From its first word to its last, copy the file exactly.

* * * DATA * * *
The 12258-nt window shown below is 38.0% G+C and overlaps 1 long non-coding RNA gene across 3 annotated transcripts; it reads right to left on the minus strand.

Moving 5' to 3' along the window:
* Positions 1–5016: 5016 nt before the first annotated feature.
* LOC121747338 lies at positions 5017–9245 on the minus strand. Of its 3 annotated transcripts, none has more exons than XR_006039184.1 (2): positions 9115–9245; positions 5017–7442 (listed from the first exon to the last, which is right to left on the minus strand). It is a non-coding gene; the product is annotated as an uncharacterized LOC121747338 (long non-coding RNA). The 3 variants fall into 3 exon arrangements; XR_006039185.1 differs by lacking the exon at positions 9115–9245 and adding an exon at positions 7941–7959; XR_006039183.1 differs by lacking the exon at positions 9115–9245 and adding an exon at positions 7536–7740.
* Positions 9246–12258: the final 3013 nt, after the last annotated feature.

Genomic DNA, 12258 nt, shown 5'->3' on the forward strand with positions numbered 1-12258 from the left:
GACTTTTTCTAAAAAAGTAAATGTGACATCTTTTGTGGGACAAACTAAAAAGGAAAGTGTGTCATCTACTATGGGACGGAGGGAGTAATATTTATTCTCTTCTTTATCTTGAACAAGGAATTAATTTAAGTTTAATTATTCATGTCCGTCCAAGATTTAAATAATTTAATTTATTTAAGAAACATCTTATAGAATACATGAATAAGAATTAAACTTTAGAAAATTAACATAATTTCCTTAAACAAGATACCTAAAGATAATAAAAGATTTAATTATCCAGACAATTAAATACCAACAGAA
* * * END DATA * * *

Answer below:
The 12258-nt window shown below is 38.0% G+C and overlaps 1 long non-coding RNA gene across 3 annotated transcripts; it reads right to left on the minus strand.

Moving 5' to 3' along the window:
* Positions 1–5016: 5016 nt before the first annotated feature.
* LOC121747338 lies at positions 5017–9245 on the minus strand. Of its 3 annotated transcripts, none has more exons than XR_006039184.1 (2): positions 9115–9245; positions 5017–7442 (listed from the first exon to the last, which is right to left on the minus strand). It is a non-coding gene; the product is annotated as an uncharacterized LOC121747338 (long non-coding RNA). The 3 variants fall into 3 exon arrangements; XR_006039185.1 differs by lacking the exon at positions 9115–9245 and adding an exon at positions 7941–7959; XR_006039183.1 differs by lacking the exon at positions 9115–9245 and adding an exon at positions 7536–7740.
* Positions 9246–12258: the final 3013 nt, after the last annotated feature.

Genomic DNA, 12258 nt, shown 5'->3' on the forward strand with positions numbered 1-12258 from the left:
GACTTTTTCTAAAAAAGTAAATGTGACATCTTTTGTGGGACAAACTAAAAAGGAAAGTGTGTCATCTACTATGGGACGGAGGGAGTAATATTTATTCTCTTCTTTATCTTGAACAAGGAATTAATTTAAGTTTAATTATTCATGTCCGTCCAAGATTTAAATAATTTAATTTATTTAAGAAACATCTTATAGAATACATGAATAAGAATTAAACTTTAGAAAATTAACATAATTTCCTTAAACAAGATACCTAAAGATAATAAAAGATTTAATTATCCAGACAATTAAATACCAACAGAA